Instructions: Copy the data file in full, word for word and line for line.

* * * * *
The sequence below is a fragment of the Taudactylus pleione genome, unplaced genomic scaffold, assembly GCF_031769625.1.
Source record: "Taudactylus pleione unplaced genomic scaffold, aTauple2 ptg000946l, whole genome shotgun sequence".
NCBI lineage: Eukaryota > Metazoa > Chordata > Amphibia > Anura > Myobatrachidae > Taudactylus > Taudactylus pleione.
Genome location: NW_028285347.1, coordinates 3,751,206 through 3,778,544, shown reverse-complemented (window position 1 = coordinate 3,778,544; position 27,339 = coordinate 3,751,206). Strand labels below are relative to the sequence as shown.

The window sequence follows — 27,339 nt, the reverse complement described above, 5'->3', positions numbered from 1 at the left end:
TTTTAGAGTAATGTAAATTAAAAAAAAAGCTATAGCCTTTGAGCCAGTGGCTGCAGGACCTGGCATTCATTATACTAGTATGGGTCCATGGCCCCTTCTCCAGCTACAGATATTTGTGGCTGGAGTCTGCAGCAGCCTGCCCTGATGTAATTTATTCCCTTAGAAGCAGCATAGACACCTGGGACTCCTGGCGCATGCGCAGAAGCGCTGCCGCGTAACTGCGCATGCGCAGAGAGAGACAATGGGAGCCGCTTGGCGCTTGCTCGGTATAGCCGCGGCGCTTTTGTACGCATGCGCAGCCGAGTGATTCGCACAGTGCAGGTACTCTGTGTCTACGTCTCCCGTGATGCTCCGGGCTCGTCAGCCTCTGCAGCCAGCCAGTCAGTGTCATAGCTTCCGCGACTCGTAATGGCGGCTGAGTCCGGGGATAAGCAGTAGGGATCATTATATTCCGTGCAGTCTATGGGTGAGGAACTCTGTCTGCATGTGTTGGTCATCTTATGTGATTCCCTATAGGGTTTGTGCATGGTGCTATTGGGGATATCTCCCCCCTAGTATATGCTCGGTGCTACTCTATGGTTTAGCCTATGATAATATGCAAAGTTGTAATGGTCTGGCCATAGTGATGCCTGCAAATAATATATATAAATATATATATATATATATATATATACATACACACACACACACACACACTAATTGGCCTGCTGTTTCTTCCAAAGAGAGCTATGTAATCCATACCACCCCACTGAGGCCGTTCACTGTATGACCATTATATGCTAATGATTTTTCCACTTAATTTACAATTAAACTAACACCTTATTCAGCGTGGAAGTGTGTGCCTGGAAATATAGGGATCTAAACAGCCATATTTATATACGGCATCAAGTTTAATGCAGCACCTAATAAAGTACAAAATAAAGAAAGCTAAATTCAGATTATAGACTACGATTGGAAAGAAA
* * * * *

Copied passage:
The sequence below is a fragment of the Taudactylus pleione genome, unplaced genomic scaffold, assembly GCF_031769625.1.
Source record: "Taudactylus pleione unplaced genomic scaffold, aTauple2 ptg000946l, whole genome shotgun sequence".
NCBI lineage: Eukaryota > Metazoa > Chordata > Amphibia > Anura > Myobatrachidae > Taudactylus > Taudactylus pleione.
Genome location: NW_028285347.1, coordinates 3,751,206 through 3,778,544, shown reverse-complemented (window position 1 = coordinate 3,778,544; position 27,339 = coordinate 3,751,206). Strand labels below are relative to the sequence as shown.

The window sequence follows — 27,339 nt, the reverse complement described above, 5'->3', positions numbered from 1 at the left end:
TTTTAGAGTAATGTAAATTAAAAAAAAAGCTATAGCCTTTGAGCCAGTGGCTGCAGGACCTGGCATTCATTATACTAGTATGGGTCCATGGCCCCTTCTCCAGCTACAGATATTTGTGGCTGGAGTCTGCAGCAGCCTGCCCTGATGTAATTTATTCCCTTAGAAGCAGCATAGACACCTGGGACTCCTGGCGCATGCGCAGAAGCGCTGCCGCGTAACTGCGCATGCGCAGAGAGAGACAATGGGAGCCGCTTGGCGCTTGCTCGGTATAGCCGCGGCGCTTTTGTACGCATGCGCAGCCGAGTGATTCGCACAGTGCAGGTACTCTGTGTCTACGTCTCCCGTGATGCTCCGGGCTCGTCAGCCTCTGCAGCCAGCCAGTCAGTGTCATAGCTTCCGCGACTCGTAATGGCGGCTGAGTCCGGGGATAAGCAGTAGGGATCATTATATTCCGTGCAGTCTATGGGTGAGGAACTCTGTCTGCATGTGTTGGTCATCTTATGTGATTCCCTATAGGGTTTGTGCATGGTGCTATTGGGGATATCTCCCCCCTAGTATATGCTCGGTGCTACTCTATGGTTTAGCCTATGATAATATGCAAAGTTGTAATGGTCTGGCCATAGTGATGCCTGCAAATAATATATATAAATATATATATATATATATATATATACATACACACACACACACACACACTAATTGGCCTGCTGTTTCTTCCAAAGAGAGCTATGTAATCCATACCACCCCACTGAGGCCGTTCACTGTATGACCATTATATGCTAATGATTTTTCCACTTAATTTACAATTAAACTAACACCTTATTCAGCGTGGAAGTGTGTGCCTGGAAATATAGGGATCTAAACAGCCATATTTATATACGGCATCAAGTTTAATGCAGCACCTAATAAAGTACAAAATAAAGAAAGCTAAATTCAGATTATAGACTACGATTGGAAAGAAA